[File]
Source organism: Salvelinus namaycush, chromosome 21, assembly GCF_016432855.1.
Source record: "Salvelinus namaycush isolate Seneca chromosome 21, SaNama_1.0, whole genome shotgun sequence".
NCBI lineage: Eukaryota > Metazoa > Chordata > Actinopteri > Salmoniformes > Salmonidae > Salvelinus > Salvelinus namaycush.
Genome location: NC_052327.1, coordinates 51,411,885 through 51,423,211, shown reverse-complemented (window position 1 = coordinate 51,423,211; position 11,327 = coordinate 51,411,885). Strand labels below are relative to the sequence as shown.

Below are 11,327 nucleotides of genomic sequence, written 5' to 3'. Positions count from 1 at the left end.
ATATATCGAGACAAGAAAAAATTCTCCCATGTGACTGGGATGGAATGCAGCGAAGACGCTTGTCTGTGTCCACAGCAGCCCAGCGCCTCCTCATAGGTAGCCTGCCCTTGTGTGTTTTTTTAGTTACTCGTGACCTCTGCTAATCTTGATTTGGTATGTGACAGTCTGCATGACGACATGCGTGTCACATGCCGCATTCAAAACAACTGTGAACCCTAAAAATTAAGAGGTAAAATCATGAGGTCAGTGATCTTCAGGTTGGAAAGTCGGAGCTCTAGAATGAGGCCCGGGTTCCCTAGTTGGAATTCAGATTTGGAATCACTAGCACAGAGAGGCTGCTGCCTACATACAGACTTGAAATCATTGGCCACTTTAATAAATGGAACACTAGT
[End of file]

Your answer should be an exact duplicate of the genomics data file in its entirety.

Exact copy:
Source organism: Salvelinus namaycush, chromosome 21, assembly GCF_016432855.1.
Source record: "Salvelinus namaycush isolate Seneca chromosome 21, SaNama_1.0, whole genome shotgun sequence".
NCBI lineage: Eukaryota > Metazoa > Chordata > Actinopteri > Salmoniformes > Salmonidae > Salvelinus > Salvelinus namaycush.
Genome location: NC_052327.1, coordinates 51,411,885 through 51,423,211, shown reverse-complemented (window position 1 = coordinate 51,423,211; position 11,327 = coordinate 51,411,885). Strand labels below are relative to the sequence as shown.

Below are 11,327 nucleotides of genomic sequence, written 5' to 3'. Positions count from 1 at the left end.
ATATATCGAGACAAGAAAAAATTCTCCCATGTGACTGGGATGGAATGCAGCGAAGACGCTTGTCTGTGTCCACAGCAGCCCAGCGCCTCCTCATAGGTAGCCTGCCCTTGTGTGTTTTTTTAGTTACTCGTGACCTCTGCTAATCTTGATTTGGTATGTGACAGTCTGCATGACGACATGCGTGTCACATGCCGCATTCAAAACAACTGTGAACCCTAAAAATTAAGAGGTAAAATCATGAGGTCAGTGATCTTCAGGTTGGAAAGTCGGAGCTCTAGAATGAGGCCCGGGTTCCCTAGTTGGAATTCAGATTTGGAATCACTAGCACAGAGAGGCTGCTGCCTACATACAGACTTGAAATCATTGGCCACTTTAATAAATGGAACACTAGT